President.” (Telegram 9294 from Caracas, September 29; National Archives, RG 59, Cen-
tral Foreign Policy Files, D780398–1151)
On October 15, 1978, the U.S. Senate and House of Representatives
passed the five bills that together constitute the National Energy Act of
1978: 1) the National Energy Conservation Policy Act, which funded
conservation and solar energy initiatives (P.L. 95–619); 2) the Power
Plant and Industrial Fuel Use Act, which encouraged the use of coal
and other alternative fuels instead of oil and natural gas in both new
and existing utilities (P.L. 95–620); 3) the Natural Gas Policy Act, which
provided for the creation of a single national market for new natural
gas sales (P.L. 95–621); 4) the Public Utility Regulatory Policies Act,
which facilitated conservation through the efficient use of utility gener-
ating equipment (P.L. 95–617); and 5) the Energy Tax Act, which estab-
lished incentive tax credits to induce energy conservation and the use
of alternative energy sources (P.L. 95–618).
In a telegram to posts in both oil-producing and oil-consuming na-
tions, the Department of State noted that the new programs were esti-
mated to save 2.4–3.0 million barrels of oil per day by 1985, compared
to what the United States would otherwise have required. Such
savings, the Department explained, met a commitment that the United
States made at the Bonn Economic Summit in July and also adhered to
“the decision on group objectives and principles for energy policy
adopted by the International Energy Agency at its October 1977 Gov-
erning Board meeting.” (Telegram 273815 to Brussels and other posts,
October 27; National Archives, RG 59, Central Foreign Policy Files,
522 Foreign Relations, 1969–1976, Volume XXXVII
D780443–0651) Regarding the October 1977 IEA meeting, see Docu-
President Carter signed the bills into law on November 9. For the
text of his remarks on signing the bills, see Public Papers of the Presidents
of the United States: Jimmy Carter, 1978
, pages 1978–1985.
165. Telegram From the Department of State to Selected
Washington, October 20, 1978, 2259Z.
266410. Subject: OPEC Price Deliberations.
1) At an early opportunity, Embassies except Abu Dhabi, Jidda,
Kuwait, and Tehran should make informal approaches to key officials
to convey U.S. concern about upcoming OPEC oil price decision. You
should not describe your approach as a formal de´marche made under
instructions, but you may draw from points below in your dialogue.
(For Abu Dhabi, Jidda, Kuwait, and Tehran: Secretary Blumenthal will
visit all four posts in mid-November while Under Secretary Cooper
will visit all but Jidda next week. Suggest you defer your approach at
the highest level until after conclusion of these visits, since combined
impact is likely to be greater in this sequence. We would appreciate
your assessment of this proposed procedure.)
2) The U.S. is concerned that the pressures within OPEC may re-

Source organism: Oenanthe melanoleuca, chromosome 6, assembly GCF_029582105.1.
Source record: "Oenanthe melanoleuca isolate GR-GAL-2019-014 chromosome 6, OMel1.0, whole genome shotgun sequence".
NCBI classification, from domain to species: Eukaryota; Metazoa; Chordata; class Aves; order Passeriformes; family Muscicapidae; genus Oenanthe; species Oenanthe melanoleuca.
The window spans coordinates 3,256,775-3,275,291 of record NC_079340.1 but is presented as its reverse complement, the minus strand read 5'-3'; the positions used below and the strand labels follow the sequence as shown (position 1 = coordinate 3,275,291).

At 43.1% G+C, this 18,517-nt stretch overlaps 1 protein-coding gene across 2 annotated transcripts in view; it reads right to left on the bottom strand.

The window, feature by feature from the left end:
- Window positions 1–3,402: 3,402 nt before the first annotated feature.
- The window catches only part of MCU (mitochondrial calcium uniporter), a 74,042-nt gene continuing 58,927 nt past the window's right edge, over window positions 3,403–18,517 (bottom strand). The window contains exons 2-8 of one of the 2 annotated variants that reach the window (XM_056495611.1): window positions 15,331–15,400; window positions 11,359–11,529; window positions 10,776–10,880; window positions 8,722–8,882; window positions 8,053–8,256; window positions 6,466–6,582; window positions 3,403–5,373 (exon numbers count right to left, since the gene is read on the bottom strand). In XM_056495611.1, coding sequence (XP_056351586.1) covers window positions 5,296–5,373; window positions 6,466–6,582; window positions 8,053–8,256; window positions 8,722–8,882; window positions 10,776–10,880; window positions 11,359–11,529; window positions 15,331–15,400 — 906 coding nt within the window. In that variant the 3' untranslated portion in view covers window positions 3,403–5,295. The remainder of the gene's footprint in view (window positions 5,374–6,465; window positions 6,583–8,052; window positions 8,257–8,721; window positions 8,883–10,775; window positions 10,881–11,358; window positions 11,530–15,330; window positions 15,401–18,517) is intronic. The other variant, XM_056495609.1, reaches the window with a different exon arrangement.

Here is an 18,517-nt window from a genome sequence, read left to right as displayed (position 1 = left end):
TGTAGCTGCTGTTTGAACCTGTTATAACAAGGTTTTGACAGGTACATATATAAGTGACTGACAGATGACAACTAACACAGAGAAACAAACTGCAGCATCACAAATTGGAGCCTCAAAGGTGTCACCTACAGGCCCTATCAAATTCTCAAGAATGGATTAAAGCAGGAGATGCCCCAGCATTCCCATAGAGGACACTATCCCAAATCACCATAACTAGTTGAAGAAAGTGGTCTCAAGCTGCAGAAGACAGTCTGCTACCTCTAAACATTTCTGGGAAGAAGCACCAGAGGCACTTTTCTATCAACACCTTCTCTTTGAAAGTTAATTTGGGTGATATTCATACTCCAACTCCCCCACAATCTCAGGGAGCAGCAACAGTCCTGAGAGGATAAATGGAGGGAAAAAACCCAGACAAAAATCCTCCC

sult in a decision for a price increase which would have adverse effects
on the global economic and financial systems.
3) Current oil market supply and demand conditions do not war-
rant a price increase. Demand for OPEC oil has been in the 29.5–31 mil-
lion barrels per day range for over 18 months—below projections, and
for most OPEC members below desired production levels. Recent tight-
ening of the market has been caused by inventory build-ups in antici-
pation of future price hikes and by Saudi restraints on production of
Source: National Archives, RG 59, Central Foreign Policy Files, D780431–0447.
Confidential; Immediate. Drafted by Moore and Hart; cleared by Bosworth, Rosen, Katz,
Solomon, Bergold, and in NEA/RA and EUR/RPE; and approved by Cooper. Sent to
Jidda, Kuwait, Tripoli, Abu Dhabi, Algiers, Doha, Tehran, Caracas, Lagos, Jakarta, Libre-
ville, Quito, Ankara, Athens, Bern, Bonn, Brussels for the Embassy and USEEC, Copen-
hagen, Dublin, London, Luxembourg, Madrid, Oslo, Ottawa, Paris for the Embassy and
USOECD, Rome, Stockholm, the Hague, Tokyo, Vienna, Wellington, Baghdad, and
February 1977–January 1979 523
Arabian light. Neither of these reasons reflect a shortage of oil which
could justify a price increase.
4) While exchange market developments have been the subject of
concern in OPEC countries, there is no reason to anticipate a long run
decline of the dollar relative to other currencies. On the contrary, we
believe that the dollar will be strengthened as a result of measures be-
ing implemented by the U.S. and several other countries: (A) At the
Bonn Summit in July President Carter reaffirmed the U.S. commitment
to reduce its dependence on imported oil.
The recent passage of U.S.
energy legislation should produce an oil import savings of over 2.5 mil-
lion barrels per day by 1985. (B) Reduced deficit spending and tighter
monetary policy measures by the U.S. will help reduce the U.S. infla-
tion rate, as will a strong anti-inflation program to be announced later
(C) There is a convergence of growth rates among OECD
countries which will help the trade balance. U.S. growth is slowing
somewhat, while Japan and Europe will achieve real growth in excess
of the U.S. for the first time since 1975. (D) The dollar depreciation
which has already occurred, coupled with an intensive export promo-
tion program, should stimulate U.S. exports next year. (E) Japan and
West Germany have both taken fiscal measures to stimulate their econ-
omies. The Japanese Government has proposed a supplemental budget
increase of about 13 billion dollars to achieve its growth target of 7 per-